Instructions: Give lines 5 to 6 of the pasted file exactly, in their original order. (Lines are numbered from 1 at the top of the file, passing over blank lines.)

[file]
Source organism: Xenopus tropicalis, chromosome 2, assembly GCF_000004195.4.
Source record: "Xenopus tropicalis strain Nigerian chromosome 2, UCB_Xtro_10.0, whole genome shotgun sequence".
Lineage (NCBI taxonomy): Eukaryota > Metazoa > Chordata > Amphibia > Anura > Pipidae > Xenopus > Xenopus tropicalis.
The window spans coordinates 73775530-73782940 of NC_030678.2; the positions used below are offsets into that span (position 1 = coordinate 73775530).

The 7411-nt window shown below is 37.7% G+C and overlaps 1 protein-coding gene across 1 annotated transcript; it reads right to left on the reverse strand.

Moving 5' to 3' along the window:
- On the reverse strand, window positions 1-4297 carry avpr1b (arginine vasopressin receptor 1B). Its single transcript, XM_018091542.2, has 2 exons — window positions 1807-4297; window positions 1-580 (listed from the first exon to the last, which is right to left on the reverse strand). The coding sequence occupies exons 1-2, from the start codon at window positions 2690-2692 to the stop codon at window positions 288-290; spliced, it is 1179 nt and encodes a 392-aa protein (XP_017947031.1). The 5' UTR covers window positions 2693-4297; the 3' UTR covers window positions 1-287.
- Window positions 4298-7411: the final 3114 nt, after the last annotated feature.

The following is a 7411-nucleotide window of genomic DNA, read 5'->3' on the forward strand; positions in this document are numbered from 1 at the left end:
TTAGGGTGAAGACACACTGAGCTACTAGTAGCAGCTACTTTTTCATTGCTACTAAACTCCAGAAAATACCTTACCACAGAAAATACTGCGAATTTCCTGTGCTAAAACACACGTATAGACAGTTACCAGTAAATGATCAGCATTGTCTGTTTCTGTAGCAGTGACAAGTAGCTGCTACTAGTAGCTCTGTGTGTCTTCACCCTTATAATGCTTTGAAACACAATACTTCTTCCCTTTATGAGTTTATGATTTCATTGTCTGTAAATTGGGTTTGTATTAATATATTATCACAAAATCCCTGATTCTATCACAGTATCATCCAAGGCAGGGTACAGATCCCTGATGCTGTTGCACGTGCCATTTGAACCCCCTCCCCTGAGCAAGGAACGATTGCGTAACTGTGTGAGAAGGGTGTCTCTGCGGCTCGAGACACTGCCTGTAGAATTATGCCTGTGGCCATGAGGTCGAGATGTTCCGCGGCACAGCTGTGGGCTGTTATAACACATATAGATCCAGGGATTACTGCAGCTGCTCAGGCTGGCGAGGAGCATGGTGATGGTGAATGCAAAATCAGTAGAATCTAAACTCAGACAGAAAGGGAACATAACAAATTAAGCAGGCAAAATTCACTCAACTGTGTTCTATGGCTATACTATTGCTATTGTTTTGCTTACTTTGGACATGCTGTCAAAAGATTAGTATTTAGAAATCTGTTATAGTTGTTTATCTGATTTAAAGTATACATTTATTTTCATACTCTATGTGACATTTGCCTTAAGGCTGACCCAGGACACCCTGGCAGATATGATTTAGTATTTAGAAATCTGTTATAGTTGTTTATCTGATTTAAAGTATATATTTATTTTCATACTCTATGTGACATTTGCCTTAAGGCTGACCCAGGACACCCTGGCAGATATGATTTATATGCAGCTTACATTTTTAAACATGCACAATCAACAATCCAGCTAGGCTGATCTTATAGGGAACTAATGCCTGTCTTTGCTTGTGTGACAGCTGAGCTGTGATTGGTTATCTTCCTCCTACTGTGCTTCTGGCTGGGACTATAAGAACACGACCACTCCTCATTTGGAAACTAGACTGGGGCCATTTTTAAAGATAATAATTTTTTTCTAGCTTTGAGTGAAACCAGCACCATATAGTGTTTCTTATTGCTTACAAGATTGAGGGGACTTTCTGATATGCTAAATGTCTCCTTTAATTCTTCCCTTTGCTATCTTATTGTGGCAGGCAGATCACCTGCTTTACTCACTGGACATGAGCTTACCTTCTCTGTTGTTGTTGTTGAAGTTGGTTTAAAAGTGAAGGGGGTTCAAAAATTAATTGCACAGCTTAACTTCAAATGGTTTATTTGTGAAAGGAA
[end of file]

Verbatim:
The 7411-nt window shown below is 37.7% G+C and overlaps 1 protein-coding gene across 1 annotated transcript; it reads right to left on the reverse strand.

Moving 5' to 3' along the window: